Establishing Safety Measures for Reopening Businesses

Updated: Sep 22

- Eklavya Vasudev


Background overview and objectives:

One of the prime considerations for businesses that are reopening in the post-COVID lockdown is adequate preventive safety and sanitation measures. This is because COVID-19 spreads through droplets produced from coughing and sneezing by an infected person. While some considerations might vary depending on the type and scale of business, a common concern would be observance of hygiene recommendations as per recommended guidelines and ensuring appropriate social distancing. This in turn will depend on available facilities and their management. The objective would be to ensure timely detection of COVID-19 in case any personnel is infected and second would be to ensure that the infection does not spread to others. Besides the health concern, the primary legal concern here is compliance, since observance of issued guidelines is mandatory and a breach would involve penalties. Further, since the lockdown has been in place for several weeks, it is imperative that businesses, especially the ones dealing with chemicals and flammable materials follow uniform guidelines in order to minimise risk to their employees and the general public as well as minimize the chance of incurring liability.


Context (How are businesses and their employees affected)

The context is the quick learning, investment, adaptation and adherence to the new safety practices mandated by the Government. This affects businesses’ viability and production (since non-adherence can result in penalties and temporary shutting down) and affects employees (as non-adherence can result in health + consequent financial risks).


Solutions

They key solutions for reopening businesses then are the following:

  • Adequate cleaning, sanitation of the workplaces, especially frequently touched surfaces.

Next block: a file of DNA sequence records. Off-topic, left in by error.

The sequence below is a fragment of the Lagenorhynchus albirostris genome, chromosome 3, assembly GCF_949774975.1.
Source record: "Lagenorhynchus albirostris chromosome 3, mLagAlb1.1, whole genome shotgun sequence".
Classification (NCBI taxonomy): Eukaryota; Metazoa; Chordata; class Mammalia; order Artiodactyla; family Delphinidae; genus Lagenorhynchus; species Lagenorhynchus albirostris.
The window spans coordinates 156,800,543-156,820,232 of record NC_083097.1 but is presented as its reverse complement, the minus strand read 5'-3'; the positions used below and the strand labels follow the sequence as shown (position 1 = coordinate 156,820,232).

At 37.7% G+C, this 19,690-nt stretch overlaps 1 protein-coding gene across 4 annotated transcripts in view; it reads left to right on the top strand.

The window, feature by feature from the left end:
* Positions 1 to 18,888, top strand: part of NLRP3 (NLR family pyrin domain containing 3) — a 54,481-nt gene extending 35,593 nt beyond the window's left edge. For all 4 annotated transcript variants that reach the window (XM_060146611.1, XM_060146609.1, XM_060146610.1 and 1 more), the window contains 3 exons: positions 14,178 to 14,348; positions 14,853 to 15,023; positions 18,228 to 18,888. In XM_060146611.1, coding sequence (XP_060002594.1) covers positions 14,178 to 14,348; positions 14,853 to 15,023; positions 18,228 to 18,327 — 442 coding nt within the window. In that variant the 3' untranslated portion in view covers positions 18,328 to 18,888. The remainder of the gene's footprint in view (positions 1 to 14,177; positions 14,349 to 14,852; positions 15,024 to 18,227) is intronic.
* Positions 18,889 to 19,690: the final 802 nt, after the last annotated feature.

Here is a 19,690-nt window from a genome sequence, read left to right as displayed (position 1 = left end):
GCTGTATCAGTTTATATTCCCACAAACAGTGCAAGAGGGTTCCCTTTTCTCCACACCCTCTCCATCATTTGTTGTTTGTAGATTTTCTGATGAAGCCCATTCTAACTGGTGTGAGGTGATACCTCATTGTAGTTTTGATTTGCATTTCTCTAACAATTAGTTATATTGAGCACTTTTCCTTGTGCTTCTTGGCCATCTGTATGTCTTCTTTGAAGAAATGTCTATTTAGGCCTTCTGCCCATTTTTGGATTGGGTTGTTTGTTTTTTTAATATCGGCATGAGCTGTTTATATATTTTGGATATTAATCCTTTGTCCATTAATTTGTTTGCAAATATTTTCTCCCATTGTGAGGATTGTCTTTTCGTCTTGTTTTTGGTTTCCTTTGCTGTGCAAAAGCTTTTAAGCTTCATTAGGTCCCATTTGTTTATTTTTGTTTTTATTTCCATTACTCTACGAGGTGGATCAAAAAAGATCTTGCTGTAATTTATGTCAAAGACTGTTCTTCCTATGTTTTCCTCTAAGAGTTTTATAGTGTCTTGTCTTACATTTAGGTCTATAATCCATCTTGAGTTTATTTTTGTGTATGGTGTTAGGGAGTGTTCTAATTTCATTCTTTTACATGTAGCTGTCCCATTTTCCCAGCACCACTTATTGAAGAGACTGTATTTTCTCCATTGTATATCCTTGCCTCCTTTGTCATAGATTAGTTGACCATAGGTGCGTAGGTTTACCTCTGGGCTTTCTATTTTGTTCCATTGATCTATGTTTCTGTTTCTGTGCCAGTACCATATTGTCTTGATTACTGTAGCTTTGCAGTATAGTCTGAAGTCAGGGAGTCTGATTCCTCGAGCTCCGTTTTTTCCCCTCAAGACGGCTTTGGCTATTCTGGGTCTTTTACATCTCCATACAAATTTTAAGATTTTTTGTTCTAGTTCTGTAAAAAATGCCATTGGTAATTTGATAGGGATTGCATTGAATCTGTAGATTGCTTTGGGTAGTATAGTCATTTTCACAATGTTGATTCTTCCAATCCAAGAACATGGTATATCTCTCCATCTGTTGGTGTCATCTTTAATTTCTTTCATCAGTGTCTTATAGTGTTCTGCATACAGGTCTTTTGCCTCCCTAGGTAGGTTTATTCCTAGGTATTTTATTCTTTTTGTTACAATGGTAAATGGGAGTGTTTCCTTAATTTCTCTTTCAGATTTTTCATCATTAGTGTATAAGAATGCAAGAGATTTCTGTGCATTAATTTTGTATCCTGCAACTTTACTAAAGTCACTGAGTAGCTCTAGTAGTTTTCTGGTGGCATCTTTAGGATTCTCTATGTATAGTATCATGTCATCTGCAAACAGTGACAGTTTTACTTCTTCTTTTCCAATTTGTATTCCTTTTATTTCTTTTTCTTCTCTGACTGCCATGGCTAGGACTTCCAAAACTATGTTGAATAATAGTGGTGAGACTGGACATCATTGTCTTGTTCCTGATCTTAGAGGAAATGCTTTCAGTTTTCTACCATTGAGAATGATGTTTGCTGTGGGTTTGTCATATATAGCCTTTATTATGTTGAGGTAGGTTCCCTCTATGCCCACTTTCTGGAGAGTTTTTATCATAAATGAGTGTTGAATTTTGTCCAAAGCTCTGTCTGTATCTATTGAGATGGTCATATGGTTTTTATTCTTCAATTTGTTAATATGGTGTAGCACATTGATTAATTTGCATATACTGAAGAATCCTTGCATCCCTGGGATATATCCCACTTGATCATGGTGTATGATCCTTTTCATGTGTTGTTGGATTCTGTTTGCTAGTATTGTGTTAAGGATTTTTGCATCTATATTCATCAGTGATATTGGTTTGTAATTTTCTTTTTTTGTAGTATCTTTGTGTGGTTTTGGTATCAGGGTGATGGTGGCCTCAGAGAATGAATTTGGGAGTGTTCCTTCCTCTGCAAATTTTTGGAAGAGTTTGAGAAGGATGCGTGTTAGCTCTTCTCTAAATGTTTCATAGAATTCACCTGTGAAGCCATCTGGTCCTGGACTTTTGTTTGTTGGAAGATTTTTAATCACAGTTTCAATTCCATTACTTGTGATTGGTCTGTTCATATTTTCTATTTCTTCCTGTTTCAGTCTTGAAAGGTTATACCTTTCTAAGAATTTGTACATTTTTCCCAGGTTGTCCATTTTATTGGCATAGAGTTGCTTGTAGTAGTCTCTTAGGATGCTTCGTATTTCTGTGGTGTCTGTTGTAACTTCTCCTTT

• Employees must use reusable face covers.

  • Leave sanctioning authorities are required to sanction leaves for any employee who develop and complain of respiratory distress symptoms.

  • No gathering of more than 5 persons in spaces in office including the canteen.

  • All personnel must be screened daily at entrance for symptoms including fever, through infra-red thermometers.

  • In addition, for industrial establishments, the following safety measures are to be undertaken:

  • Employees working on specific equipment to be trained to identify abnormalities like strange sounds, smells, exposed wires, smoke and other potentially hazardous signs signalling need for immediate maintenance or shutdown.

  • Raw materials must be stored safely and it must be ensured that there is no spillage, wear and tear of storage facilities.

  • Harmful (HAZMAT) chemicals must be checked for chemical stability before making use for industrial purposes.

  • Industries must ensure adequate ventilation in storage rooms with properly fitted valves and conveyor belts.

  • Roofs of storage areas must be checked to avoid harmful substances from contaminating nearby areas.

FAQs

a. What are the sanitation measures required by law before reopening?

The measures include round the clock sanitisation of premises, temperature checks of all employees twice daily, provision of face shields, masks and PPE equipment, physical distancing by erection of barriers on work floors and eating areas and ensuring that tools, etc. are not shared.